Icky Fingers


Beginning Reading

by Angela Pridmore

Rationale: In order to learn to read and spell words, children need to understand digraphs so they can match letters to their phonemes. In this lesson, children will recognize the short vowel i = /i/ in both spoken and written words by practicing reading and spelling words containing i = /i/. The children will all participate individually in a letter box lesson and practice with recognizing words that have the /i/ sound in them.

Materials: Elkonin Letter Boxes; letters: b, I, g, p, t, r, c, k, j, l, l, s, n, h, w, m, w; flashcards of the letterbox words (in, it, big, bill, pig, Jill, sing, hill, twig, swim, spring) on them (one set of cards for every two students); primary paper and pencils; Silly Sally by Audrey Wood

Procedures:
1) Introduce the lesson by writing the letter i on the board. Say: Often times, when you see this letter it makes the /i/ sound in many of the words you will come across. Today we are going to work on reading and spelling words with the i = /i/ in them.
2) A good way to remember this is to think of the sound you would make if you got slime on your fingers ãickä. ãLetâs wiggle our fingers while we say icky fingers, icky fingers, ick, ick, ickä (Teacher models as she says this).
3) Write: The big pig tricked Jill so she would sing up the hill. Let's say this tongue twister together. Read it twice. How many words did you hear the /i/ sound in? 6 Good Job! What were some of those words? I will then write them on the board. Let's repeat this one more time and really emphasize the i = /i/. Erase the words and sentence when finished.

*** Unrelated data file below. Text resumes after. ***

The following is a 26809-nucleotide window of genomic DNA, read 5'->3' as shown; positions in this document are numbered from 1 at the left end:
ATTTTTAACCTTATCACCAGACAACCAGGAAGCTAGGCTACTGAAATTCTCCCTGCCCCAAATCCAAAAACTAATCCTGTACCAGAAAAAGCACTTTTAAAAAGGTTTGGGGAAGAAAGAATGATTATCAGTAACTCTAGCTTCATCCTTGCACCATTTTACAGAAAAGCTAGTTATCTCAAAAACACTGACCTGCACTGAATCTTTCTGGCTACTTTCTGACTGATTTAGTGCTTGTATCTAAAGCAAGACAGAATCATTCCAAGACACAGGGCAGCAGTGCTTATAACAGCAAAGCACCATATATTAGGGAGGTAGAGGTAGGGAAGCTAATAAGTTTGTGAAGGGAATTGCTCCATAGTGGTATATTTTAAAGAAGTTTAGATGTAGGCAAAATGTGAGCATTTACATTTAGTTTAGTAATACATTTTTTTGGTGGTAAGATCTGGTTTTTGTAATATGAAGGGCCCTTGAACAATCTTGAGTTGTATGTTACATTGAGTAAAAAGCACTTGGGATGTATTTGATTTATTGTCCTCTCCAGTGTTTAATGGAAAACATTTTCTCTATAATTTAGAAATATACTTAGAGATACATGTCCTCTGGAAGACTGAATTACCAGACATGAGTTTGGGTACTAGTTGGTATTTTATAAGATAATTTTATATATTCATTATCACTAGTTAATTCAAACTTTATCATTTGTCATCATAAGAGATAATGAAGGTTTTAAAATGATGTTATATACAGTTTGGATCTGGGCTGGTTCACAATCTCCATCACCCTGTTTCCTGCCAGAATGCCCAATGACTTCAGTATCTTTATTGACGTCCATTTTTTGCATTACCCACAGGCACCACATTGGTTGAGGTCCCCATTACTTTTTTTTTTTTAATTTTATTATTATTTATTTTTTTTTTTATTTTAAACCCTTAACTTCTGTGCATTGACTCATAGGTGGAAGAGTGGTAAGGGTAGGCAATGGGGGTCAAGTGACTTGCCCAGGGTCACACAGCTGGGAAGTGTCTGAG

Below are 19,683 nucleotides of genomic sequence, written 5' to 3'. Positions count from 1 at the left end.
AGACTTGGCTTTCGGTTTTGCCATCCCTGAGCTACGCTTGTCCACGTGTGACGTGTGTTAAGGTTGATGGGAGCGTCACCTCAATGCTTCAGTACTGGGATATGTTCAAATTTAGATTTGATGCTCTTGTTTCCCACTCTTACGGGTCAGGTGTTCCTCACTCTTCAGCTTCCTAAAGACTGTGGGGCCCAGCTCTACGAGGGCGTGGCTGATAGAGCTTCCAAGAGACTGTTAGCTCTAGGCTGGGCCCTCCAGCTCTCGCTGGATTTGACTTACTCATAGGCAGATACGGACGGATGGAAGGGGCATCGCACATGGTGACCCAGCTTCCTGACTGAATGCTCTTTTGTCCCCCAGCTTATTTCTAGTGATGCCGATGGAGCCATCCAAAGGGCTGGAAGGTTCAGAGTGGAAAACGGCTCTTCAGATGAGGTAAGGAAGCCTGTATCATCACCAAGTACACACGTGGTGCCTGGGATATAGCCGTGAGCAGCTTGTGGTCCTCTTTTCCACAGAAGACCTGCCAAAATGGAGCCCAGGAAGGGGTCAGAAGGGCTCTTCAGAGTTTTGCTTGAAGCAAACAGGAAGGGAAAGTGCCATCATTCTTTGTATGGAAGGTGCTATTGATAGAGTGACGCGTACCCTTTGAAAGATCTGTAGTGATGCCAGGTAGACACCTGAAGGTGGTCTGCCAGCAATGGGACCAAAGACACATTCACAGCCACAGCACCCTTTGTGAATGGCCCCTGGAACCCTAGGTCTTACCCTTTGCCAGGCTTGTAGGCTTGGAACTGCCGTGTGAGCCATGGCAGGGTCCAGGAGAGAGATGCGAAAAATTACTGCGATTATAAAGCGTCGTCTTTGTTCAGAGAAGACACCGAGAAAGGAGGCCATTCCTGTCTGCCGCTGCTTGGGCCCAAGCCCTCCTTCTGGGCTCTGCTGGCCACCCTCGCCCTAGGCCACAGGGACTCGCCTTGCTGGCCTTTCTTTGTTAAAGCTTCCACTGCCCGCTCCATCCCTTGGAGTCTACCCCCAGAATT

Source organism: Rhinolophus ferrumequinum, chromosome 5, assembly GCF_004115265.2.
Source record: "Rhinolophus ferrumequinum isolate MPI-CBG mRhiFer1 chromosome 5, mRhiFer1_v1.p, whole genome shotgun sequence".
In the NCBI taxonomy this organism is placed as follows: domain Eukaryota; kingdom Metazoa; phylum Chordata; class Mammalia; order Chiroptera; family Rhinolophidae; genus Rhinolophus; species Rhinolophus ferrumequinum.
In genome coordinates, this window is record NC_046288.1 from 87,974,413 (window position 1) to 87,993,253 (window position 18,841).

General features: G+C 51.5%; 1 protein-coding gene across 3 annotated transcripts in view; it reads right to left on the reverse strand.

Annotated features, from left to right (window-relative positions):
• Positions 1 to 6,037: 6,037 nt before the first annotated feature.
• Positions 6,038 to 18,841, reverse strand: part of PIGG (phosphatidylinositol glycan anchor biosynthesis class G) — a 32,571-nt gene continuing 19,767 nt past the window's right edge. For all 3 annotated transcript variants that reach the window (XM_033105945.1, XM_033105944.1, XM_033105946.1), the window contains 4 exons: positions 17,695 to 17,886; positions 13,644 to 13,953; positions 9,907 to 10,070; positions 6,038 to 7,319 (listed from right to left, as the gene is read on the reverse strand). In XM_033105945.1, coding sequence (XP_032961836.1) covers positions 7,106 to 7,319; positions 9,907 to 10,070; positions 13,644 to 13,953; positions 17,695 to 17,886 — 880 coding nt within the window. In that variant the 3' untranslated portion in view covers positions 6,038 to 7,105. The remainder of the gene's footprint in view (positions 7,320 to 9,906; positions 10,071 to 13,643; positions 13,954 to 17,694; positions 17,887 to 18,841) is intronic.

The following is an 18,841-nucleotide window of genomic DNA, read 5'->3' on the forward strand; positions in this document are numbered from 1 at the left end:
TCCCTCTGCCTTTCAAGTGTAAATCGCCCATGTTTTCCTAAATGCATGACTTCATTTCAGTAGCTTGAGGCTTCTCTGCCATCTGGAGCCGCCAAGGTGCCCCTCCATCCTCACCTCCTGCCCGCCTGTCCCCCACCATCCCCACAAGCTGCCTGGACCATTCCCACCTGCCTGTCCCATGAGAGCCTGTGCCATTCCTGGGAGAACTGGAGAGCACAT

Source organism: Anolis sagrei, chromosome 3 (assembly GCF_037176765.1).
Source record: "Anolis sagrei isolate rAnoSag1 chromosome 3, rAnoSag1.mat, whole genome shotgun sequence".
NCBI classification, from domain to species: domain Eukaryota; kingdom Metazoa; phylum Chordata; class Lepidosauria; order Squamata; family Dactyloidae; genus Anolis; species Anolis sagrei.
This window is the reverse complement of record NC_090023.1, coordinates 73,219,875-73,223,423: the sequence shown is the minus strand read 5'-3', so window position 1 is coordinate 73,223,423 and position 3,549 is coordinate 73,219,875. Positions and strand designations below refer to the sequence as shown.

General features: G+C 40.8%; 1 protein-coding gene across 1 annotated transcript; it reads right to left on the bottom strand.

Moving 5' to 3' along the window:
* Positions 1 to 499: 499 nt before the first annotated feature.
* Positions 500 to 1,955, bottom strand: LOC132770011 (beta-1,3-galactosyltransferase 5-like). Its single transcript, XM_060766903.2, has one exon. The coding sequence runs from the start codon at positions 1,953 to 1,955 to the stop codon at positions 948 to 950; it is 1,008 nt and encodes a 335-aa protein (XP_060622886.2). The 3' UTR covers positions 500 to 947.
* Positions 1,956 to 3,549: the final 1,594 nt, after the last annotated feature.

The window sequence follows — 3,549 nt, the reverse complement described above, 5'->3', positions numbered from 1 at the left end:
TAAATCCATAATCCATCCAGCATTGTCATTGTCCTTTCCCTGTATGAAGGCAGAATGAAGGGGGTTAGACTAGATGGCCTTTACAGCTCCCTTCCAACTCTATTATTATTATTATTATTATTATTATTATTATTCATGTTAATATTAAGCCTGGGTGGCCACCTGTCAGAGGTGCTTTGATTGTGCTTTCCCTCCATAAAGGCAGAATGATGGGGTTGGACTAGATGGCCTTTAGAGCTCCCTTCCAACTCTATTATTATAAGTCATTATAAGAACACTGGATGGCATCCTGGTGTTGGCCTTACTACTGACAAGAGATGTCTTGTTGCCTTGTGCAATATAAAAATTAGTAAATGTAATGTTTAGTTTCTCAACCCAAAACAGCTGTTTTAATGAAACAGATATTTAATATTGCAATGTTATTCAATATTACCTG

4) Now I am going to work with the children hearing sounds in different words and being able to pick out the /i/. I am going to ask them: Do you hear the /i/ in ________ or _________? The word choices will be: pin or crayon; sink or watch; bid or brush; thin or can; ship or hair.
5) Students will take out the letterboxes and letters. Say: Now we are going to work on spelling out some words with the /i/ sound in them. We are going to spell only one sound in each of our boxes when we spell words. Are there any questions? You guys are going to do a great job I know but first I am going to show you an example on the board. /i/ move i to middle box, /f/ move f to first box, and /g/ move g to last box. Fig. Ok, now let's spell some words.
2 letter boxes: in, it
3 letter boxes: big, bill, pig, Jill, sing, hill
4 letter boxes: twig, swim
5 letter boxes: spring
6) In pairs the students will use flashcards to practice reading aloud the words from the letterbox lesson. The teacher will obseve and assess the students during this part.
7) Now students are going to practice reading with the i = /i/ by reading the book Silly Sally. I am going to have the students pay attention to other concepts that they have learned about reading and writing earlier.

Reference:
Eldredge, J. Lloyd. (1995) Teaching Decoding in Holistic Classrooms. New Jersey: Prentice Hall, 54-57.

Murray, Bruce and Lesniak T. (1999). The Letterbox Lesson: A hands-on Approach to teaching decoding. The reading Teacher, 52. 644-650.

Wood, Audrey. Silly Sally. (1992).

For further infomrmation, send e-mail to pridmac@auburn.edu.